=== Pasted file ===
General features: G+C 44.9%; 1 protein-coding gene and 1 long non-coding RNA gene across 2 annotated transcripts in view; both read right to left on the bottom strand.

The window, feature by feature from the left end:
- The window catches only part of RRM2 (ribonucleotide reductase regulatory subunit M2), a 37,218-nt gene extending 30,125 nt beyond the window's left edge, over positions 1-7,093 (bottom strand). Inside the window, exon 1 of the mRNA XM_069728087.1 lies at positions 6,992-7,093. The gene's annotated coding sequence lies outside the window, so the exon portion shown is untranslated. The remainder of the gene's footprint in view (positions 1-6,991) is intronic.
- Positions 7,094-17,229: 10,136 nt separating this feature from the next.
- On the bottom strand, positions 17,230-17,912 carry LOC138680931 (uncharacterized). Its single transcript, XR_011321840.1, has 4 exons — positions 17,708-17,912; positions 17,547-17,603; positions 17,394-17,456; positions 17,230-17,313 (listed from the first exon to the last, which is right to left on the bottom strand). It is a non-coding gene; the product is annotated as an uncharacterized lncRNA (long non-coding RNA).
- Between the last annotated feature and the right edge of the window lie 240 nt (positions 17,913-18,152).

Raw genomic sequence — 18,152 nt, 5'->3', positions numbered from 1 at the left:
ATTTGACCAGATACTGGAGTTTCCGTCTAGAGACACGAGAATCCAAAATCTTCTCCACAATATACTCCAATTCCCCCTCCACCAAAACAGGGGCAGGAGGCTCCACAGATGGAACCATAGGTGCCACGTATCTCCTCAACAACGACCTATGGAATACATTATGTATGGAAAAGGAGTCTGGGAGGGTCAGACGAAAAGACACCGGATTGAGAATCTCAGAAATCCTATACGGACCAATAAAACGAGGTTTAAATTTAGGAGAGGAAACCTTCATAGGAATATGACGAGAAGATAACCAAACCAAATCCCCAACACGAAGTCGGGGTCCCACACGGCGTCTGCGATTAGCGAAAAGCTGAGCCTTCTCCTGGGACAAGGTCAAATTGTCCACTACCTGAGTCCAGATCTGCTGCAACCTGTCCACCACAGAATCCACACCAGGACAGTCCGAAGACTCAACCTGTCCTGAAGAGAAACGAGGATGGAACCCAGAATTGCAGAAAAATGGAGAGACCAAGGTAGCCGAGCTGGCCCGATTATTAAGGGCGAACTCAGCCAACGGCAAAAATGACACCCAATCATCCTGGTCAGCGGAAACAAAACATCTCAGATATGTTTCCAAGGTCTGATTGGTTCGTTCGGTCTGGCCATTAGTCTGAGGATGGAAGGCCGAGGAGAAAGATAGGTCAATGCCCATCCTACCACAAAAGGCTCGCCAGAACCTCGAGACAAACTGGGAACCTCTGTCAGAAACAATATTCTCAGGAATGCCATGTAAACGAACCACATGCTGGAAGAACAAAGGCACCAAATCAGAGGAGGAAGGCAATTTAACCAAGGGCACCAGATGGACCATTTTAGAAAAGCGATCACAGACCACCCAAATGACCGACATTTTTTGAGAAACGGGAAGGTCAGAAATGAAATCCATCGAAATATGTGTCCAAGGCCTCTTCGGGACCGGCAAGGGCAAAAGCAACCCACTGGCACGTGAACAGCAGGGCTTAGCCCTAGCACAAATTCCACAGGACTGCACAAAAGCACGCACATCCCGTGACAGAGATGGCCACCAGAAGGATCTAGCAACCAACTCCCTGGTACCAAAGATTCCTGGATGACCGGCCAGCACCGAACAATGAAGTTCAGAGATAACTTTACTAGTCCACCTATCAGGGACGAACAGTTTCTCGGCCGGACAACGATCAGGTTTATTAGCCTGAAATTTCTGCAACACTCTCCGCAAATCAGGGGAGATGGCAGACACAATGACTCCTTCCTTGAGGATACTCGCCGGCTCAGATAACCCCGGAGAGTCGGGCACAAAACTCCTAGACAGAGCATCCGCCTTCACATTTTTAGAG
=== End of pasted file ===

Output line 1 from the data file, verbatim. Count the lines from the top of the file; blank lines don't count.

General features: G+C 44.9%; 1 protein-coding gene and 1 long non-coding RNA gene across 2 annotated transcripts in view; both read right to left on the bottom strand.